Sorry I don't know about the wind. Do you mean burping or farting?

Just wanted to say ds was like that blw but tiny amounts, bf a lot. I tried dropping a feed on hv's advice, he was miserable and ate even less and lost a tiny bit of weight. So I stopped messing with him. Around 15 months he just started eating of his own accord. To give you a bit of hope!

Have you tried offering loaded spoons or toddler forks? Would he suck some strips of steak, that is what I tried with ds to get the iron worry off my mind.

Ragusa Tue 23-Jul-13 00:10:35

She sounds really crap, the paed, and knows v little about bf from what you have said.

An 11 month old child should not be waking in digesrive discomfort durung the night. Could he have a food or cow's milk allergy?

BashfulBunny Tue 23-Jul-13 20:20:29

Ah ok. Thanks re the supplements.

I'm willing to go along with the referral to a behavioural person. If it helps then great - though I honestly do not think this is the problem.

I did wonder if it was an intolerance and hoped the paed would help with this... she gave me some stuff in case he is lactose intolerant (I suspect to placate me!) but I did try stopping dairy a while ago and it made no difference. He doesn't show any other symptoms such as a rash etc, but as I said, I had hoped she'd suggest working through some things to rule it out. He is definitely in serious discomfort though - he wakes screaming, arching his back and lifting his legs. The issue is farting rather than burping. Farts sound tight (if that makes sense!) rather than loose, but if he does manage to do one, he calms immediately, even if he's then thrashing a few minutes later again wanting to do another.

Turnip that's interesting... maybe I should just be patient on the eating. I did try dropping the post lunch feed (as per paed's instructions - I feel I should try what she says just to rule it out) and he was utterly miserable and clearly starving later.

I think I need a second opinion. Thanks for the encouragement to get one. Any more ideas still welcome though! smile

JiltedJohnsJulie Tue 23-Jul-13 22:39:20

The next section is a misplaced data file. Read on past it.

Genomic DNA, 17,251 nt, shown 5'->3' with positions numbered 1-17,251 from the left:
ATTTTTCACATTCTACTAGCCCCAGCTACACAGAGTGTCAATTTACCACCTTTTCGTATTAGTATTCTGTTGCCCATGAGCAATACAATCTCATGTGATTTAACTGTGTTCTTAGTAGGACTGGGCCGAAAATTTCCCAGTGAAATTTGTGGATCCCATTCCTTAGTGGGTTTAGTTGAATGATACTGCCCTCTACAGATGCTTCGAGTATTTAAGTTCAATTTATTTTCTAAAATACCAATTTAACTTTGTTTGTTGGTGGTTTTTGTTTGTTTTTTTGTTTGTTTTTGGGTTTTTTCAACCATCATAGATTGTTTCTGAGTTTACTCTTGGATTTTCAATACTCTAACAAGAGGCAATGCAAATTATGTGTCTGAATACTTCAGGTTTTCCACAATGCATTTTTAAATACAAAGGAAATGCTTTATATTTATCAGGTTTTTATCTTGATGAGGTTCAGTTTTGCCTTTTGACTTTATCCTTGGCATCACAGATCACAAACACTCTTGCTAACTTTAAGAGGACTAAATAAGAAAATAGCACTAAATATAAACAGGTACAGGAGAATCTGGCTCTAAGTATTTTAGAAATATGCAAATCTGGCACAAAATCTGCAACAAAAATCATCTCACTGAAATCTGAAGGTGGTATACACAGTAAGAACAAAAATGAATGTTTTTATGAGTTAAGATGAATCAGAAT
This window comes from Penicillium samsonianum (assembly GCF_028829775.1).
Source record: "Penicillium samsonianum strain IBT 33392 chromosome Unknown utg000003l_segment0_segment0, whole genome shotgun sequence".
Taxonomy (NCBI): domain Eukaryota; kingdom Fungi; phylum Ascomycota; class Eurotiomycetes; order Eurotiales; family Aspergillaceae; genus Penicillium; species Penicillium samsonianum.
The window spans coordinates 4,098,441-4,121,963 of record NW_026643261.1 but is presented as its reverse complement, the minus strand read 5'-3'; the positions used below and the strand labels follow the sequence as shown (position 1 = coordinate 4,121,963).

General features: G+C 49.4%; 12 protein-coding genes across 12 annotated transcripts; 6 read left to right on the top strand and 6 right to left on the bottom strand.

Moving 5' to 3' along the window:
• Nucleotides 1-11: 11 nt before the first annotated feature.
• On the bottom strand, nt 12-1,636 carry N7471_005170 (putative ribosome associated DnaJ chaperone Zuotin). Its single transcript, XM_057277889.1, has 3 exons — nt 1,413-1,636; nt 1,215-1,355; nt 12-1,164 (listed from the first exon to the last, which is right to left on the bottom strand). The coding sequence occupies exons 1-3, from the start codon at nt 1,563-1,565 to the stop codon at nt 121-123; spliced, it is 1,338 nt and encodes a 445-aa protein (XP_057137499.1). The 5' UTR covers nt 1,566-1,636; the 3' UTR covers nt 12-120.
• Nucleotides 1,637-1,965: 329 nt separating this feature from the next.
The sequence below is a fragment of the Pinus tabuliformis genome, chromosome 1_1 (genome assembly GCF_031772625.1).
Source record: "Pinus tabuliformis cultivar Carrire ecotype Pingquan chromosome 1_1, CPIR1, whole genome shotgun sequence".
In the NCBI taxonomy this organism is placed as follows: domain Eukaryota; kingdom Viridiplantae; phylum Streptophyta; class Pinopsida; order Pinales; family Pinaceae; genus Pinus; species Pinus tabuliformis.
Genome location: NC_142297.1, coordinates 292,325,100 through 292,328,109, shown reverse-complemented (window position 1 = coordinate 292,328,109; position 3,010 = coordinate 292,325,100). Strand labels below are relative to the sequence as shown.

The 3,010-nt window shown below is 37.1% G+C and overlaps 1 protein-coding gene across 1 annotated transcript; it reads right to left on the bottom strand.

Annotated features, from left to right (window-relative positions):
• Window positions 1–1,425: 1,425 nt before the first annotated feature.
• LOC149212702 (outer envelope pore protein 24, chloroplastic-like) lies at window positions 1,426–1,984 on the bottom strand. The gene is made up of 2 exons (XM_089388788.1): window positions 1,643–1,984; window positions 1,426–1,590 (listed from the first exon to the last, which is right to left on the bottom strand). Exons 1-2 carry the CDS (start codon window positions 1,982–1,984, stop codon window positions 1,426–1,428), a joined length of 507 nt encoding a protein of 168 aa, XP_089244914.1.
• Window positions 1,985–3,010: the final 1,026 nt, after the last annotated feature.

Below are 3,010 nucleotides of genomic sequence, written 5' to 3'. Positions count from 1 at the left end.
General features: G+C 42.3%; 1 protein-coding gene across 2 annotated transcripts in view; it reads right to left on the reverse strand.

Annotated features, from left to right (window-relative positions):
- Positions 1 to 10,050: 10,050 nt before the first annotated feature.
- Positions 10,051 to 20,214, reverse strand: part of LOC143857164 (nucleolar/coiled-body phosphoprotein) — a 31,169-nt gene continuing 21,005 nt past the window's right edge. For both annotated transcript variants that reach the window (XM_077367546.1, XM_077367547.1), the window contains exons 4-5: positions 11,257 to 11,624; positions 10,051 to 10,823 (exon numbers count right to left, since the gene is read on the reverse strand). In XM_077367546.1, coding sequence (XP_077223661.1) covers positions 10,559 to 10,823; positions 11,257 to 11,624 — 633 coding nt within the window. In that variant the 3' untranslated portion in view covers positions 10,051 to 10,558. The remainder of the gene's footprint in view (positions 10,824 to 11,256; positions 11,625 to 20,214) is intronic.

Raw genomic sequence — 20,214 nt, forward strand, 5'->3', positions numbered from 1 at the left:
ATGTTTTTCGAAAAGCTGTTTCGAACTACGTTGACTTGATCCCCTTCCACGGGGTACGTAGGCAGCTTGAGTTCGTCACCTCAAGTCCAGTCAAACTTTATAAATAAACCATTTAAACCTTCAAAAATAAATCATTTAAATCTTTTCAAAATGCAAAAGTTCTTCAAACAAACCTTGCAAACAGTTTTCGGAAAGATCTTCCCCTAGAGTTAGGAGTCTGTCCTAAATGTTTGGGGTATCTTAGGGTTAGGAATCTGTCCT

My DS was very much like this although he was spoon fed. The solids actually made him worse though not better.

The problem with him turned out to be tongue tie and upper lip tie. Do you think that could be the issue?

JiltedJohnsJulie Tue 23-Jul-13 22:43:16

Just reread your last post. I'm CMPI and don't get a rash, just wind and an extremely uncomfortable tummy. If you do suspect CMPI there is some good info on the allergy uk website smile

JiltedJohnsJulie Tue 23-Jul-13 22:45:13

Don't forget too that if you are in the uk your Paed may not have received any bfing training, so she's basically working off the same info as you...

BashfulBunny Wed 24-Jul-13 08:14:48

Interesting links JJJ. I had dismissed both of those, but reading that info makes me think they are both worth checking out. Thanks

FoodSchmood Wed 24-Jul-13 21:23:04

Another one here with a a previously tongue & lip tied DS who suffered horrendously with wind (similar issues to your son) who is also not so into his solids! (He's 15 months and still exclusively breastfed! My thread is here if you want more info). Cutting his ties made his latch much better and fixed the wind problems to a large extent. I am on a very restricted diet as my son has allergy types issues with various foods in my diet giving him severe silent reflux - cutting those foods out is the other thing that has made a huge difference to his sleep - he now lies still instead of constantly rolling from side to side, bringing up his knees, moaning and writhing about. You say you cut out dairy, did you do it ruthlessly, as it's used in many many processed foods in various forms and can be quite hard to avoid - and how long did you cut it out for? It can take weeks to clear it from first your system, then your childs. It might be worth giving it another go if you only had a short break from it before.